Algorithmic trading has occupied an increasingly prominent role on Wall Street. The "flash crash" in 2010 and its aftermath began to pique the interest of the regulators, as was apparent from the 2014 speech of Mary Jo White, wherein she expressed that the SEC had an interest in "assessing the extent to which specific elements of the computer-driven trading environment may be working against investors rather than for them."1 Since that time, a number of potentially manipulative activities such as "spoofing"2 have caught the eye of regulators and resulted in a call for increased oversight by FINRA and the SEC. While the very same regulators cite the benefits of algorithmic trading, such as the reduction of manual errors and reduced transaction costs,3 the rise of algorithmic trading as a substantial portion of activity on U.S. markets has heightened the concern over the need for increased supervision and regulatory oversight.
In March of last year, FINRA published Regulatory Notice 15-09, "Equity Trading Initiatives: Supervision and Control Practices for Algorithmic Trading Strategies," wherein FINRA provided guidance on effective supervision and control practices for firms that employ algorithmic trading strategies. In that release, it cited FINRA Rule 5210, which addressed "spoofing" and other manipulative trading strategies. The SRO also cited in that Release to SEC Rules 15c3-5,4 Regulation NMS,5 and Regulation SHO6 in laying out supervision methodologies and guidelines for risk assessment and compliance monitoring.
Given the above, it was foreseeable that FINRA would file a request with the SEC to require associated persons to register as "securities traders." In their request, they identified those primarily responsible for the design, development, or significant modification of algorithmic trading strategies (and supervision or direction of such activities) as individuals who should register as "securities traders." FINRA's request came on February 11 of this year, and the SEC approved this request on April 7, 2016.7
The new requirement imposes not only registration requirements for algorithmic traders, developers, or supervisors, but also the further requirement that they pass an examination and be subject to the same continuing education requirements that are applicable to individual securities traders. FINRA and the SEC believe that the new requirements and oversight may reduce the incidence of abuse in this area.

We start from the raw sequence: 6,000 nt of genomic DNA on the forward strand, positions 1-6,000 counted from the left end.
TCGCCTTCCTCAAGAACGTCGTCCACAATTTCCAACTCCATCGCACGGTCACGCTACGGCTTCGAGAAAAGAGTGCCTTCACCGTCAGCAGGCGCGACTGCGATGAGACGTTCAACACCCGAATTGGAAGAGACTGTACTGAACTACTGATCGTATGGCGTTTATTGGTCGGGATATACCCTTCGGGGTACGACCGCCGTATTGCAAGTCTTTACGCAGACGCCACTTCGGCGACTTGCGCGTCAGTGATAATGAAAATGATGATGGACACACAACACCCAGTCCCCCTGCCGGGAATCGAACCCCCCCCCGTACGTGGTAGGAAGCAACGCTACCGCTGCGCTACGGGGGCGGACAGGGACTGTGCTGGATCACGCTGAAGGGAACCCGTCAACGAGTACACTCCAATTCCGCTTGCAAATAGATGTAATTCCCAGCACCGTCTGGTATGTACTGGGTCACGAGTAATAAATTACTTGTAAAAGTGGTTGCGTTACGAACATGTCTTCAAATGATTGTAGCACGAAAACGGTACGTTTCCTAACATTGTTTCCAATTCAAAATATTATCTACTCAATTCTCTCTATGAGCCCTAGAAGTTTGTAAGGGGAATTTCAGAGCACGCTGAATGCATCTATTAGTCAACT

An "algorithmic trading strategy" as defined by FINRA generally requires two components: 1) an automated system that generates or routes order-related messages, such as route orders or cancellations, and 2) the ability to execute such a strategy. Just the strategy alone or just the order route alone would not constitute the strategy.8
Although the registration requirement, finally released in June of this year, has clearly provoked interest, perhaps the more daunting requirement is the five-point supervision program released by FINRA as part of an expanded supervision requirement under Rule 3110. That five-point supervisory program requires:9
- General Risk Assessment and Response
- Software Code Development and Implementation
- Software Testing and System Validation
- Trading Systems
Guidance regarding these requirements will be addressed in upcoming issues of the Fund Forum.
 See Mary Jo White, Chair, Commission, "Enhancing our Equity Market Structure," Speech at the Sandler, O'Neill & Partners, L.P. Global Exchange and Brokerage Conference (June 5, 2014).
 "Spoofing" is the manipulative act of bidding or offering with the intent to cancel before execution. This activity was addressed in the 2010 Dodd-Frank Wall Street Reform and Consumer Protection Act, Title VII, Part II, Section 747. See also 7 U.S.C. 6c(a), Section 4(c)(a)(5).
 See Mary Jo White at "Enhancing our Equity Market Structure," Speech at the Sandler, O'Neill & Partners, L.P. Global Exchange and Brokerage Conference (June 5, 2014).
 SEA Rule 15c3-5 requires brokers and dealers with market access, or registrants who provide customers with market access, to establish and document a system of risk management and supervisory procedures that are reasonably designed to manage the "financial and regulatory risks related to market access."
 Although multifaceted, Rule NMS, among other things, requires broker-dealers, trading centers, and others to "establish, maintain and enforce written policies and procedures reasonably designed to prevent the execution of trades at inferior prices to protected quotations."
 Regulation SHO, through a number of requirements, establishes a set of regulations regarding a firm's ability to sell securities short.
 See SEC Release No. 34–77551; File No. SR–FINRA–2016–007.
 See SEC Release, February 18, 2016, Securities Exchange Act Release No. 77175 (February 18, 2016), 81 FR 9235 at 9237.
 See Algorithmic Trading, FINRA.